- Solid wood
Nothing beats Solid wood. The rich natural textures and the durability of solid wood, especially when treated to prevent termites, cannot be compared to any other type of building material when it comes to doing your home interiors.
Designs which require hand carving or any other work on wood usually use solid wood.
We have taken the various advantages as well as categories of solid wood in detail since a small sub-category cannot explain the beauty of solid wood.
Plywood is the most common material used for making wardrobes, lofts as well as other cabinets in our house. This is even commonly used for making beds and lot of other furniture. A clearer detail of what is plywood is given below and can also be checked in a linked blog post.
As the name suggests, it consists of several layers of ply (number varies with thickness). These ply are pressed and stuck together with alternating grains perpendicular to each other. This makes the ply strong and durable.
Plywood has several advantages over other materials:
- Price is good.
- Nails and screws can be easily “grounded” into the ply providing a strong support.
- Ply is durable.
- Finishing materials like laminates and veneers can easily stick on ply.
- Block board
Blockboard is usually used along with plywood for making doors and shutters. Unlike plywood where thin sheets of wood are arranged in layers to make plywood sheets, blockboard sheets consist of blocks of wood arranged side by side and then finished with a thin top and bottom layer of wood.
This helps in preventing the board from bending which is an essential feature for doors of wardrobes. Since block board is not as strong as plywood, it is not recommended for frames.
Price of block board is usually slightly more than plywood but the difference is not significant. Also, blockboard doesn’t come in BWP grade. ISI standards for block board are different from plywood.
One thing which defines quality of blockboard apart from the kind of wood used to make the boards is the gaps between adjacent blocks of wood. Obviously, lower the better. Unfortunately unless the board is cut, it is not possible to figure out these gaps.
MDF is also called Medium Density Fiber boards and is being used by a lot of “modular” companies along with Particle board for making cabinets. HDF or High Density Fiber is a little denser product made in the same way.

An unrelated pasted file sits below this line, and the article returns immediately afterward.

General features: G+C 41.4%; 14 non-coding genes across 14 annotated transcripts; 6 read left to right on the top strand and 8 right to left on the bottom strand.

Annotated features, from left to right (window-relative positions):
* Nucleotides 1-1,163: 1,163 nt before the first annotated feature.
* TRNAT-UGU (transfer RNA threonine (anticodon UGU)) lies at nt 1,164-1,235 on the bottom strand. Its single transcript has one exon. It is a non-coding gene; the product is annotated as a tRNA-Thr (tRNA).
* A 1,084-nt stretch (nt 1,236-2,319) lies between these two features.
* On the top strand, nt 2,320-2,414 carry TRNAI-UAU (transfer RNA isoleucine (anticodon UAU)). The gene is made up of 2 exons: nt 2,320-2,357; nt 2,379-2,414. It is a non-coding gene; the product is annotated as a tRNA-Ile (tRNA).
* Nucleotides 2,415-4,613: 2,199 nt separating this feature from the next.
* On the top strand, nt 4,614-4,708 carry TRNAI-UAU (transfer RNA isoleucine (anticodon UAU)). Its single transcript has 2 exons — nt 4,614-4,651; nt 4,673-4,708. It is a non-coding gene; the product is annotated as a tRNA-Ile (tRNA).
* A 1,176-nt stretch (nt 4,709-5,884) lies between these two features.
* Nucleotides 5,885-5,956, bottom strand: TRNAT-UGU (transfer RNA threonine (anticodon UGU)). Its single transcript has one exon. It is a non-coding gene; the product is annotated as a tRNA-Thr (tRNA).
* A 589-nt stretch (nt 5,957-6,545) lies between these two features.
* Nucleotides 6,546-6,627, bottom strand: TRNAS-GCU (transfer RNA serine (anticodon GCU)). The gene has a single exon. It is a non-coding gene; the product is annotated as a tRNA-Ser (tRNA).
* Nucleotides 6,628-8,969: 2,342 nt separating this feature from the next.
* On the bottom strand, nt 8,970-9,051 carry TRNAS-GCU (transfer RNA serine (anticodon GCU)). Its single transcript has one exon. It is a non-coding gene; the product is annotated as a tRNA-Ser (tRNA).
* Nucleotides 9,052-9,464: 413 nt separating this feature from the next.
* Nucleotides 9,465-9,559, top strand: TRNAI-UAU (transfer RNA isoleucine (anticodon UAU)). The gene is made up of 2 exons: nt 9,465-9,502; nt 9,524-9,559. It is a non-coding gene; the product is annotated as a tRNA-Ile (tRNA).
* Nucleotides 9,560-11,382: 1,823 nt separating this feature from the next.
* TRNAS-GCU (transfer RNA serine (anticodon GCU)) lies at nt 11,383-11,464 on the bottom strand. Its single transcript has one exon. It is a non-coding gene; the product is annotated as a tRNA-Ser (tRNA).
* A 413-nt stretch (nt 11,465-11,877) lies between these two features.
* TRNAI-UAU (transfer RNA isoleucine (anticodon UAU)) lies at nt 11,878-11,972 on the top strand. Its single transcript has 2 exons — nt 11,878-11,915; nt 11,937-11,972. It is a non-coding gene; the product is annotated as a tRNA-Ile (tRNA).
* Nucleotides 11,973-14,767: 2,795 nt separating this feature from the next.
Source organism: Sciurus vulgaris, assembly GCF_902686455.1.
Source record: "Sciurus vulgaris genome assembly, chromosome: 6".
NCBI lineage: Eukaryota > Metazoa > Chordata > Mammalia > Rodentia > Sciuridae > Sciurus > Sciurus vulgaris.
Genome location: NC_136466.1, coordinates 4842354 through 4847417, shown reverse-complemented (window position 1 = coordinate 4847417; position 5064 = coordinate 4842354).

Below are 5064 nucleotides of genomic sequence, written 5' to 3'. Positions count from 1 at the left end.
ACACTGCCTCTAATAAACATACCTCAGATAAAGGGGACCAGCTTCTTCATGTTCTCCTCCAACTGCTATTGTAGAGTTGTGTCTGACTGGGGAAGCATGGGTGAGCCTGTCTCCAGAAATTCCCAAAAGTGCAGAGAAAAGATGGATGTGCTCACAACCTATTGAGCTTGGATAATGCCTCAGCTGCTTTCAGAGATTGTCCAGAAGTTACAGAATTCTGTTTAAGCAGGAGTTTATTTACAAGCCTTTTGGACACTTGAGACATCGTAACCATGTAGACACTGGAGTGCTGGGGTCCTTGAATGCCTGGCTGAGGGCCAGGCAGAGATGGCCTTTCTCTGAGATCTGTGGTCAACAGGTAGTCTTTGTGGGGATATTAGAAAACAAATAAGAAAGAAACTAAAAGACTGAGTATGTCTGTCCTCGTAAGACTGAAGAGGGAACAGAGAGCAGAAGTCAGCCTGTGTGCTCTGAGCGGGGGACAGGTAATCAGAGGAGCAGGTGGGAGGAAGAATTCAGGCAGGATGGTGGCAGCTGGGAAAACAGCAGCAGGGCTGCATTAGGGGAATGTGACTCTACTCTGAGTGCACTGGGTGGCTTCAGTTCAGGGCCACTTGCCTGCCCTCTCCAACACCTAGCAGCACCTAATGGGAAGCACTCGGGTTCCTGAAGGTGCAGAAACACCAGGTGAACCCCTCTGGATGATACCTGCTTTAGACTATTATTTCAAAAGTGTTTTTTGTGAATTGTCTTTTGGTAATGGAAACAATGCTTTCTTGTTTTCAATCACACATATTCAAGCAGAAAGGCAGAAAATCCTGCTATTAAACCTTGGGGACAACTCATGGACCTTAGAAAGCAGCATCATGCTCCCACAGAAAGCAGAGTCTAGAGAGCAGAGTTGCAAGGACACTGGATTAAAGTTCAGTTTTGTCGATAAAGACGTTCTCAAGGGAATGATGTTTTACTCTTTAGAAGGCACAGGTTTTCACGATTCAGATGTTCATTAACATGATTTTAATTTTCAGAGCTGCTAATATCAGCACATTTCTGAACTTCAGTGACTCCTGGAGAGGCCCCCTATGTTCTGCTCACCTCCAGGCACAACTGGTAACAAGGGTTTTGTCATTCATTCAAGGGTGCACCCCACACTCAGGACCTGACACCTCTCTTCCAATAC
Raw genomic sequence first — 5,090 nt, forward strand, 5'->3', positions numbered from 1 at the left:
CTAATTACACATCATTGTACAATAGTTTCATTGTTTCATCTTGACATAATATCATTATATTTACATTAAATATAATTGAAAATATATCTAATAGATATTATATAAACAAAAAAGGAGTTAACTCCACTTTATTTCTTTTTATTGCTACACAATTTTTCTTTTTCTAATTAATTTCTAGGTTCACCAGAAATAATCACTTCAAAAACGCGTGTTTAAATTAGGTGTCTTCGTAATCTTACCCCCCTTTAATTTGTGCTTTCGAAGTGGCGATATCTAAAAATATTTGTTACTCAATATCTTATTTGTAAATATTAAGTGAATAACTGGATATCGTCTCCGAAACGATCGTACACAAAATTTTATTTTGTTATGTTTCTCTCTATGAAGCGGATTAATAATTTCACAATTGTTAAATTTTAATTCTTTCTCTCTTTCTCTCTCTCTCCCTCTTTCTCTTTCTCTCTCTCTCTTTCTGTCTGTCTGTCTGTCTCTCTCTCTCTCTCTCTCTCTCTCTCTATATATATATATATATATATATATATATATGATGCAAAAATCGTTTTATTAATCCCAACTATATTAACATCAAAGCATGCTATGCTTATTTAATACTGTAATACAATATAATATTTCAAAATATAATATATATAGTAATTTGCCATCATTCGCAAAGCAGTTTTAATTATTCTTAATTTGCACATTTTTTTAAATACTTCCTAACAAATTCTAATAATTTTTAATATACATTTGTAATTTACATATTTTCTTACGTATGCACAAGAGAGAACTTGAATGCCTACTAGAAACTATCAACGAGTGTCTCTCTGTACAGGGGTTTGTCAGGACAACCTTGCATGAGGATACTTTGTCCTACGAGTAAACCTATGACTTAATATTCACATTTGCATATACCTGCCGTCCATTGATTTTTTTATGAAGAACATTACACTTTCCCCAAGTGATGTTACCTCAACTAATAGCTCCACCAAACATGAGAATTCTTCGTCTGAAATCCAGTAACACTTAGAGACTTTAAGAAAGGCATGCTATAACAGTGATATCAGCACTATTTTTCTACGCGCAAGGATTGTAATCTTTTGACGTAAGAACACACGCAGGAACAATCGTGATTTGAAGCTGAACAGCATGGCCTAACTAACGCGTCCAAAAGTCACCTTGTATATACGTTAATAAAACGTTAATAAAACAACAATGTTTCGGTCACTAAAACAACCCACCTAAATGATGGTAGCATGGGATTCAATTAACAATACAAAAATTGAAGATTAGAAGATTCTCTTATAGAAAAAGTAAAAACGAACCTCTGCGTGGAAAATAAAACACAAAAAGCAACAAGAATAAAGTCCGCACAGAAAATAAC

MDF basically consists of wood fibers or small pieces of wood which are pressed together and compressed. Strength of the wood is dependent on the strength of the glue used as well as the compression. Unfortunately, neither of these are clearly defined by any manufacturer.
Due to the way MDF is made, it is difficult for a screw or a nail to get grip in MDF. Hence, ideally, MDF should not be used in areas where screwing or nailing is required which includes doors and shutters. Continuous opening and closing will make the screws loosen the fiber around them resulting in wobbly or falling doors.
Compared to plywood, MDF is also not as strong and hence it should be avoided for a frame as well.
In spite of its major flaws, lot of factory finished work happens in MDF. The reason is that the surface of MDF is not porous unlike plywood and hence less glue is required to do the same work. In addition, since MDF is not as hard, cost of blades is also reduced and work can happen faster.
Due to the above factors, MDF can be used in areas where interiors need a certain design element. Areas like wall panellings or CNC cuttings which need duco or PU finish can have MDF. In the projects of 100Krafts, in all such cases if polycoat or PU or duco has to be done on doors, we actually put a thin MDF sheet on top of plywood or blockboard.
- Particle Board
Particle board is basically a version of MDF with particles and “dust” of wood compressed with glue. A top and bottom “facia” sheet usually made of MDF is fixed to give it a smooth finish. This makes the wood cheaper than any of the ones mentioned above but comes with its own baggage. It also makes it the easier to work with and hence is the preferred wood for making “modular” wardrobes and kitchens.
Particle board also comes as PLPB (Pre Laminated Particle Board). This is actually particle board with thin laminate of patterns glued in a factory. It ensures clean finish and easier and faster work.
Both particle board and MDF are not long lasting and hence not really suitable for Indian households for a simple reason that when we do woodwork, its supposed to last a lifetime and not for 3 to 4 years.
Surprising fact: While most modular work is being done in particle board (or PLPB) or MDF, simply because of the way these material are made, they should not be used in modular fittings. In India, we do not change houses as often. When we do, we do not carry our kitchens with us. Hence the purpose of “modular” does not really hold ground in India. Also, there is no standardization of kitchen sizes and an older “modular” kitchen cannot be plugged elsewhere. Modular has become a term used more for a certain look which is misused by most “modular” furnishing companies to sell low quality PLPB and MDF at ridiculous prices.
A very good kitchen made in plywood with the same or even better “modular” finish is possible at the same prices. Check once with us if you want to see the huge number of options.